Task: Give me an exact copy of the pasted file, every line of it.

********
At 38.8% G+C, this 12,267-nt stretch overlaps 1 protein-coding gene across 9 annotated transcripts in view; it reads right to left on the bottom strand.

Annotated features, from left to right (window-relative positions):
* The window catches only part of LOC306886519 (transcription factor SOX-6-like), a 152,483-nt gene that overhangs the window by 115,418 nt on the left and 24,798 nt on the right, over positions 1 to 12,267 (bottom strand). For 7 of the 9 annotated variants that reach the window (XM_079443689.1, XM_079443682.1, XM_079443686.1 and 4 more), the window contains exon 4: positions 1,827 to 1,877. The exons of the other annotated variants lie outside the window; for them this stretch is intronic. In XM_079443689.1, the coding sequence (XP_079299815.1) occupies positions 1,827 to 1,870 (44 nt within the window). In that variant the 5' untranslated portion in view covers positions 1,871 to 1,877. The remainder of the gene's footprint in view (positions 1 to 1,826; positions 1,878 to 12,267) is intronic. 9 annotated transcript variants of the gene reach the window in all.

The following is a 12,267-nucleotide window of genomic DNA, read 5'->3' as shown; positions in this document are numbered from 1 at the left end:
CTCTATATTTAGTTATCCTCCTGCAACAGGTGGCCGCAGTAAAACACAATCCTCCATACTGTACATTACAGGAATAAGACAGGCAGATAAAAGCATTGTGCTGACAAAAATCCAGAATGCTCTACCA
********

At 38.8% G+C, this 12,267-nt stretch overlaps 1 protein-coding gene across 9 annotated transcripts in view; it reads right to left on the bottom strand.

Annotated features, from left to right (window-relative positions):
* The window catches only part of LOC306886519 (transcription factor SOX-6-like), a 152,483-nt gene that overhangs the window by 115,418 nt on the left and 24,798 nt on the right, over positions 1 to 12,267 (bottom strand). For 7 of the 9 annotated variants that reach the window (XM_079443689.1, XM_079443682.1, XM_079443686.1 and 4 more), the window contains exon 4: positions 1,827 to 1,877. The exons of the other annotated variants lie outside the window; for them this stretch is intronic. In XM_079443689.1, the coding sequence (XP_079299815.1) occupies positions 1,827 to 1,870 (44 nt within the window). In that variant the 5' untranslated portion in view covers positions 1,871 to 1,877. The remainder of the gene's footprint in view (positions 1 to 1,826; positions 1,878 to 12,267) is intronic. 9 annotated transcript variants of the gene reach the window in all.

The following is a 12,267-nucleotide window of genomic DNA, read 5'->3' as shown; positions in this document are numbered from 1 at the left end:
CTCTATATTTAGTTATCCTCCTGCAACAGGTGGCCGCAGTAAAACACAATCCTCCATACTGTACATTACAGGAATAAGACAGGCAGATAAAAGCATTGTGCTGACAAAAATCCAGAATGCTCTACCA